They have been a blast of fresh Nordic air – Sarah Lund from The Killing, fictional Danish PM Birgitte Nyborg and ambitious journalist Katrine Fonsmark in Borgen, and Saga Noren from The Bridge being the sort of strong, multi-faceted and (crucially) more mature female protagonists rarely seen in television drama. But what future for the queens of Scandi-crime once their acclaimed TV hits draw to a close? Can Sofie Grabol (Lund), Sidse Babett Knudsen (Nyborg), Birgitte Hjort Sorensen (Fonsmark) and Sofia Helin (Noren) jump the subtitle barrier and find a wider international audience on the backs of these hit TV series? And more to the point: do they want one?
Obviously this is a very Anglo- centric question, the assumption being that these busy actors desire to follow in the footsteps of Mads Mikkelsen (Casino Royale, The Hunt) and the half-Danish Viggo Mortensen work on either British or American productions. Although they all speak fluent English, most have varied and well-established domestic careers.
But then the stars of The Killing and Borgen are beginning to crop up on British television. Last month Ann Eleonora Jorgensen, who was so brilliant as Pernille, the mother of murdered schoolgirl Nanna Birk Larsen, in the first series of The Killing, co-starred with David Tennant and met a grisly fate in the BBC2 period drama The Spies of Warsaw. And Bjarne Henriksen, who played her morose husband Theis in The Killing (and one of Birgitte Nyborg's ministers in Borgen) featured in an episode of Jimmy McGovern's BBC1 daytime drama Moving On.
Birgitte Hjort Sorensen – journalist Katrine Fonsmark in Borgen – had a guest role in last night's episode of BBC3's soldiers-in-Afghanistan comedy Bluestone 42. And actress Benedikte Hansen – who plays Katrine's older journalist colleague Hanne Holm in Borgen – made an appearance in last Sunday's re-make of Hitchcock's train-bound mystery classic The Lady Vanishes on BBC1. Hansen plays "the Baroness", one of the sinister central European co-conspirators, but she declined to be interviewed about the film, recognition perhaps that hers was a relatively minor role – the stock "dastardly foreigner". Grabol, Knudsen, Sorensen and Helin have however spoken about their futures.
"I'm not made for the world – I'm made for Denmark," Sofie Grabol told me after wrapping the final series of The Killing, in which she played Copenhagen detective Sarah Lund. "I don't really have a hunger," she admits. "I'm 44 now and I've been working since I was 17."
Despite a cameo in the 2011 Absolutely Fabulous Christmas special, Grabol has remained in Denmark, doing theatre (reprising her role in Fanny and Alexander) and starring in a psychological thriller from Danish Dogme director Soren Kragh-Jacobsen, Hour of the Lynx, in which she plays a priest. That has been followed by a romantic drama (Grabol's stock in trade before The Killing) called Det Andet Liv, which roughly translates as "second life". Does Grabol fancy a second life as an English-language actress? "I'm open, if there is an interesting role coming up from, say, the UK. Just to act in English would be something. But I'm very, very spoiled in Denmark work-wise so I've never really felt the need to conquer."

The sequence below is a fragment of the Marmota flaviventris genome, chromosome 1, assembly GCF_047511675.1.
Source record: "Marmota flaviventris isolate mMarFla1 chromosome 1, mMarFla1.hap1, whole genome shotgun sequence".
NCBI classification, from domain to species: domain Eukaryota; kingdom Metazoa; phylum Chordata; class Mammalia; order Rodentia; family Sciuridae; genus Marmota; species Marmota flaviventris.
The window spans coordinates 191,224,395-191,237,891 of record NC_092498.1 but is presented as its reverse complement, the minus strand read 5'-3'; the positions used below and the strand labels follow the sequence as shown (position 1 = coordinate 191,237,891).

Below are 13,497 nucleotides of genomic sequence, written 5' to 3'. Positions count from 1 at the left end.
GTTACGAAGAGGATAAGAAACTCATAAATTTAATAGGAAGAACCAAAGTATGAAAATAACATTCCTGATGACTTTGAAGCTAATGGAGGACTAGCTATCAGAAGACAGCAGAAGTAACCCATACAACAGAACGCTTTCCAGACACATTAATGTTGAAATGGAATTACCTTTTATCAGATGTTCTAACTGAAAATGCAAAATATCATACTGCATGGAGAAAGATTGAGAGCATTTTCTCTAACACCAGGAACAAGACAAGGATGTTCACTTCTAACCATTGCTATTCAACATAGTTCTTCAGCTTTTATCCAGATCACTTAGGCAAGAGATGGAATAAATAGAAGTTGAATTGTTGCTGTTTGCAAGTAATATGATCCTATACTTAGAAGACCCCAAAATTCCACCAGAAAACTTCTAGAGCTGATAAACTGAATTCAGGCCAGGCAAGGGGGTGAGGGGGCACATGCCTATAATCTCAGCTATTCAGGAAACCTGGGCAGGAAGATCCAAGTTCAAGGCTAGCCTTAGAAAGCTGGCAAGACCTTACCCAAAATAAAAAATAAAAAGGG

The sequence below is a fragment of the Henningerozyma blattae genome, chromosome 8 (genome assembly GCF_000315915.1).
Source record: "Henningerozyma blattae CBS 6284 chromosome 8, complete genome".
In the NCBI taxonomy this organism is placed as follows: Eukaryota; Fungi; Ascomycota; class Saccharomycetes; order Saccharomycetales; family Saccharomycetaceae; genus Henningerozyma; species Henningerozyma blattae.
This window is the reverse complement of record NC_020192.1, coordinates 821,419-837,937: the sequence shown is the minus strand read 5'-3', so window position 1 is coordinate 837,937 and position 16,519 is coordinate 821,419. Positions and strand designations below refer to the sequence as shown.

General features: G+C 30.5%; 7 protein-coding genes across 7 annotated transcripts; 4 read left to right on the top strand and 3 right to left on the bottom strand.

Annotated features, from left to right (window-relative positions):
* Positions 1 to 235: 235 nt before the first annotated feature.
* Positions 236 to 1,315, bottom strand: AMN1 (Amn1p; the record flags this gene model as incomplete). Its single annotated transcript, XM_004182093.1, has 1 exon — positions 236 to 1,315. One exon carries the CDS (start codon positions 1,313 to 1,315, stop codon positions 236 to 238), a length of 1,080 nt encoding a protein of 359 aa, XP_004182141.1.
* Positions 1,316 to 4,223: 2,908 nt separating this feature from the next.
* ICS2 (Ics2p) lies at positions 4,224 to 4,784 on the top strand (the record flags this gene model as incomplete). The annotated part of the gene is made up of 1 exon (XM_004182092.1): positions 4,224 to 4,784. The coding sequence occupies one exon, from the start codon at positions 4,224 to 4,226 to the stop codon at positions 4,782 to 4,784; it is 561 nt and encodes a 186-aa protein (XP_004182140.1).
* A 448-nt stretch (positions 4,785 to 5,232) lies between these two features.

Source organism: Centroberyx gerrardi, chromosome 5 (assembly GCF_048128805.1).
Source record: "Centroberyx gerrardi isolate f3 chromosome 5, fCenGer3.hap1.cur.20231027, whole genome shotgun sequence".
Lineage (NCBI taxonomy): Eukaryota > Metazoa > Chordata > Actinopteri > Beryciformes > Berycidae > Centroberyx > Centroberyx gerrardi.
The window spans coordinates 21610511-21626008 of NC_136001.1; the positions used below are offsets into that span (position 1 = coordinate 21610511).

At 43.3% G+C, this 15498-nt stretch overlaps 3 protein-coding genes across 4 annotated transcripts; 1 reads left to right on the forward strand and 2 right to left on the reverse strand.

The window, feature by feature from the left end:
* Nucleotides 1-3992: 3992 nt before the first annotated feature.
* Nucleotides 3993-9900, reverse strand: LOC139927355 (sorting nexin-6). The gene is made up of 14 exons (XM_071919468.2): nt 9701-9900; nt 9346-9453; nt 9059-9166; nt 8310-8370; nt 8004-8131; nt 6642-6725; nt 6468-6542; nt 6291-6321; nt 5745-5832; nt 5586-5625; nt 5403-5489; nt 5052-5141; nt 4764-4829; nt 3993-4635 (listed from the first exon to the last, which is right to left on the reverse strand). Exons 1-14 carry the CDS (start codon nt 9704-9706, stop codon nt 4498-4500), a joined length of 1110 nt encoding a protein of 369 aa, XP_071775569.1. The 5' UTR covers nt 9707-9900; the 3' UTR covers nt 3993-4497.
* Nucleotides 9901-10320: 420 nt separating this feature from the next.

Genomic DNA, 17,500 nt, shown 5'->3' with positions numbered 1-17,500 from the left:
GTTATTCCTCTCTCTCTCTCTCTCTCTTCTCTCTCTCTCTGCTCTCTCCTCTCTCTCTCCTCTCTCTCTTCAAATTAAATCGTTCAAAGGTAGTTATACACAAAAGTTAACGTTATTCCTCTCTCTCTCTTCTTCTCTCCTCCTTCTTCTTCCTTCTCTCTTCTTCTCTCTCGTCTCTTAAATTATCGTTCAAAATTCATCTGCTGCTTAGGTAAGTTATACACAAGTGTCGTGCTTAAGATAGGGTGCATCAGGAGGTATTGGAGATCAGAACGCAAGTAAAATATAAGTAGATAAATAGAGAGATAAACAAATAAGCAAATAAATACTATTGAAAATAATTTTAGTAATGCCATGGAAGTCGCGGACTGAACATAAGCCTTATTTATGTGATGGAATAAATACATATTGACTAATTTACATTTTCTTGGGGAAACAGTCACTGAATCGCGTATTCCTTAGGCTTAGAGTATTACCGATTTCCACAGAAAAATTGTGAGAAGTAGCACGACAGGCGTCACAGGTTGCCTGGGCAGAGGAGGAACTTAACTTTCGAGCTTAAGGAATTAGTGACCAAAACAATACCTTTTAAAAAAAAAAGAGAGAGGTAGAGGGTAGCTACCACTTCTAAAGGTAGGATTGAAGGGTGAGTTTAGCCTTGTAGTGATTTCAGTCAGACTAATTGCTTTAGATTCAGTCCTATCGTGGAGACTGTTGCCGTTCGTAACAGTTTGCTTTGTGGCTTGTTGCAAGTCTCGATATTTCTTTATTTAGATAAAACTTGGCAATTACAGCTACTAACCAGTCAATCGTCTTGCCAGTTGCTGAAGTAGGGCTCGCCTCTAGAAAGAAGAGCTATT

Sidse Babett Knudsen
Like Sofie Grabol, Sidse Babett Knudsen speaks fluent English, and her training in Paris and New York would seem to make the Borgen actress highly employable in international films – if that's what she wanted.
"There's something in Britain and something in France," she replies without undue excitement when I ask. But her next project is a Danish film about a woman stalking her sperm donor, in which she co-stars with Nikolaj Lie Kaas – Sofie Grabol's love interest in The Killing III.
If the success of Borgen might have turned a younger actresses' thoughts towards Britain or America, the 44-year-old Knudsen (the same age as Grabol), remains unmoved by the sort of popular culture promoted by Hollywood. In fact, when we spoke Knudson hadn't even seen any of The Killing, admitting that "I'm a bit of a snob about television".
Birgitte Hjort Sorensen
The youngest of our Scandi drama queens, 30-year-old Sorensen has already enjoyed a three-month stint in London's West End, playing Roxie Hart in the Cambridge Theatre production of Chicago. "It was some four years ago now," says Sorensen in barely accented English. "I did it in Copenhagen and they asked me to fill a gap.
"Borgen has put me on the map in Denmark, and now it's experiencing this international success I'm eager to see whether it opens any doors abroad," she says, her first foray into English-language television is on our screens this week, playing a Danish journalist, Astrid, kidnapped by the Taliban in the BBC3 bomb-disposal comedy Bluestone 42. Astrid turns out to be a sexually forward type who tries to seduce her rescuer, Nick (Oliver Chris), stripping down to her bra within minutes of her appearance on screen.
Rather more rewarding roles await in her homeland – such as the title role in director Bille August's historical drama Marie Kroyer, playing the famously beautiful wife of turn-of-the-century Danish painter PS Kroyer. "They were the It couple of the time," she says. "He was manic depressive and had syphilis, and had the mercury treatments that made him insane… Happy times."
Although The Bridge's Swedish star, Sofia Helin, was thrilled they cast a 40-year-old actor as Saga Noren, she would have preferred the role of leather-trousered, socially graceless Malmö policewoman to have gone to an older actress. "It would have been so interesting if Saga were 55 instead," she says. "I think it is so frustrating to deal with this problem [of older women's invisibility on TV] all the time. I wish our business was bigger than this."
Alas not, and as Helin heads off to play a mountain climber in a Norwegian film, the new Anglo-French re-make of The Bridge has re-cast her character with 29-year-old Birdsong star Clémence Poésy.